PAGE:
On March 10, 1933, a devastating earthquake took lives, toppled schools and caused major damage to the main business district.
The city began to shed the effects of the Great Depression of 1929, and the population increased.
Like Americans everywhere, the Compton residents participated in civilian and military efforts during World War II.
The first African American families moved to the area. Centennial High School was built to accommodate a growing student population.
Voters elected Douglas Dollarhide, the City’s first African American mayor. Two African Americans and one Mexican American were elected to the school board.
Under the direction of the Community Redevelopment Agency (CRA), the City transformed over 1500 acres of unused and underutilized land into Walnut Industrial Park. This industrial and commercial complex houses some of the largest national and international corporations, including 3-M, Datsun, Ralphs and Xerox.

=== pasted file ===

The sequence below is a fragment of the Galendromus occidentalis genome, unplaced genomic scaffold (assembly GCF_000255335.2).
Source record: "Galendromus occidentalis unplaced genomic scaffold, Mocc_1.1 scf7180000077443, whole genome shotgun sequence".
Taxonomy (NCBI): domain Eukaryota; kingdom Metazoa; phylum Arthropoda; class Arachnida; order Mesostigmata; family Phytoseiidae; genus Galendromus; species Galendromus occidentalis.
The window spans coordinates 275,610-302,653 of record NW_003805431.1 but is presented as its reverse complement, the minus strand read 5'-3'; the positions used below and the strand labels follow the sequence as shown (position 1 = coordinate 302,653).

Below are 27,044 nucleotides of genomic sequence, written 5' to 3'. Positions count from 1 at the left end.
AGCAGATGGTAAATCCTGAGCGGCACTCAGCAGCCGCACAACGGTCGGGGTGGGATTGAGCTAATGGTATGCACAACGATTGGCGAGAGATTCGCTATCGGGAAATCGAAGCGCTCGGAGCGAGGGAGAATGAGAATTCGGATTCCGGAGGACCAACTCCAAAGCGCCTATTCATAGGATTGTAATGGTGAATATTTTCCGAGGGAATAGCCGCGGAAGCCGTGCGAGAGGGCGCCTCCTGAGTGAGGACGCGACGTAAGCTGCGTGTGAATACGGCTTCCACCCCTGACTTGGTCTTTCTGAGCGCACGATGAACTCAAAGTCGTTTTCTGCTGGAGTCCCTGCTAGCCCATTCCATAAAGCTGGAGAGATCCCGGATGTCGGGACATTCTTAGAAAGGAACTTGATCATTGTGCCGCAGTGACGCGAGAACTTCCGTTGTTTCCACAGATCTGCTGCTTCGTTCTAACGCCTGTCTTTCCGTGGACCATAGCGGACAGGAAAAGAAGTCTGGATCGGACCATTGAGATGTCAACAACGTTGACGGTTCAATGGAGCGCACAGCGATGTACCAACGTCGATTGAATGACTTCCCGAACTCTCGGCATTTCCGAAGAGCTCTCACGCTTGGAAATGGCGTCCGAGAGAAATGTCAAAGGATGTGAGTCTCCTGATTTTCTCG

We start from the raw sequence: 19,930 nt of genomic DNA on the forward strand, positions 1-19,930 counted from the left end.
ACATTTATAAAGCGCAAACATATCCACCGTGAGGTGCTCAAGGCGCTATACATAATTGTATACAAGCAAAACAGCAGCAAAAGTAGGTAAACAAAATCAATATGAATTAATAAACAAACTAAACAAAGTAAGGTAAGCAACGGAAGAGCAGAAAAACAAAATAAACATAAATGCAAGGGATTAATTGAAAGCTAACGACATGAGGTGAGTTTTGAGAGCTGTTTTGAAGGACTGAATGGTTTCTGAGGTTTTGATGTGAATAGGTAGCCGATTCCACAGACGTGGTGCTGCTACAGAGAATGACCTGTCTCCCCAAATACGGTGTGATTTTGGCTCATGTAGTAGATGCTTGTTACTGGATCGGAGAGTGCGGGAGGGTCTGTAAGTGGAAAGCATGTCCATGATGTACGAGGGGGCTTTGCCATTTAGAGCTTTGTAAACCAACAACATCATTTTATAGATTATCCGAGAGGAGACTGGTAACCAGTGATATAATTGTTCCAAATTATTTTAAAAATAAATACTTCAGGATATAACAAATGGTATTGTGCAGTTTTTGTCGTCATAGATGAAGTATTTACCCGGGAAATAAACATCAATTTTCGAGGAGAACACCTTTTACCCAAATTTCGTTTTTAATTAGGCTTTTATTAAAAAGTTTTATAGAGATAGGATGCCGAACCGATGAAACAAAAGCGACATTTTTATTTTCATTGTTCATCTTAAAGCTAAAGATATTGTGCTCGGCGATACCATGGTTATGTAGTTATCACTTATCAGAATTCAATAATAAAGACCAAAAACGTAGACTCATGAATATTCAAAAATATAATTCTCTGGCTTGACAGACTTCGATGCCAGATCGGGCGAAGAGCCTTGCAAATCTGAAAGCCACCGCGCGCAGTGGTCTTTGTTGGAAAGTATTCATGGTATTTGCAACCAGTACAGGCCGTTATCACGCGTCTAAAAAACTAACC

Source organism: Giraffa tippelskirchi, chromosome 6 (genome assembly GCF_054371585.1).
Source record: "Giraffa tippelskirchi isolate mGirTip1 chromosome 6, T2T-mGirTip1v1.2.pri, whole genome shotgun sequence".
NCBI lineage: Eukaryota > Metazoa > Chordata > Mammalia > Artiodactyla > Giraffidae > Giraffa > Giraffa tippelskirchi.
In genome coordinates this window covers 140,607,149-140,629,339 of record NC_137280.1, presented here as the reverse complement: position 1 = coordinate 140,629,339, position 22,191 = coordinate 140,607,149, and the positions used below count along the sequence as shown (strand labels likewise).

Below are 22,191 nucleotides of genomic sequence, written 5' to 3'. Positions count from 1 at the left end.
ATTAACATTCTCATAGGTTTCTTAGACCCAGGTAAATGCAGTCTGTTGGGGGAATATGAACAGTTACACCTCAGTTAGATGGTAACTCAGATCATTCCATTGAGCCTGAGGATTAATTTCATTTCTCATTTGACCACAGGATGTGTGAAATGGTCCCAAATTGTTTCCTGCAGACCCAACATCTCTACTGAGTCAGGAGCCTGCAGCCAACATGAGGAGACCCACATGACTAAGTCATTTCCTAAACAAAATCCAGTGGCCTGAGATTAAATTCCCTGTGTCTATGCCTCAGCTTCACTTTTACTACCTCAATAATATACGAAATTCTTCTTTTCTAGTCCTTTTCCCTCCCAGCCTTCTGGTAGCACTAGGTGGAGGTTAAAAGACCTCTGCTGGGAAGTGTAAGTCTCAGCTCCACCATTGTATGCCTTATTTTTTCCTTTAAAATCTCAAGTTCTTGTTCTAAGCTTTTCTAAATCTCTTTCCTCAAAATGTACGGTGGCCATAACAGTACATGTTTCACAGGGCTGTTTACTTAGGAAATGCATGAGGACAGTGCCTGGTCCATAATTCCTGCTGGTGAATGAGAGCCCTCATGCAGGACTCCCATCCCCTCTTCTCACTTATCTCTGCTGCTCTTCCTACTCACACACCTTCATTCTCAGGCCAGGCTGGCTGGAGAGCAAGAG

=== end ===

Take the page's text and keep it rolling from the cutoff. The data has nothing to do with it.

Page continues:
With routing of the Blue Line through the City, Compton constructed the MLK Jr. Transit Center. The center serves as a central resting point for bus transit carriers, with emphasis on interfacing with the Long Beach/Los Angeles Metro Blue Line System, the Metropolitan Transit Authority (MTA), Greyhound Bus Lines and the Compton Renaissance Transit.
Other construction projects of this time period included construction of a new City Hall at 205 South Willowbrook Avenue, construction of the Crystal Park Hotel and Casino (formerly Ramada Hotel and Convention Center), rebuilding of the downtown district, and construction of several hundred single-family homes, town homes and condominiums.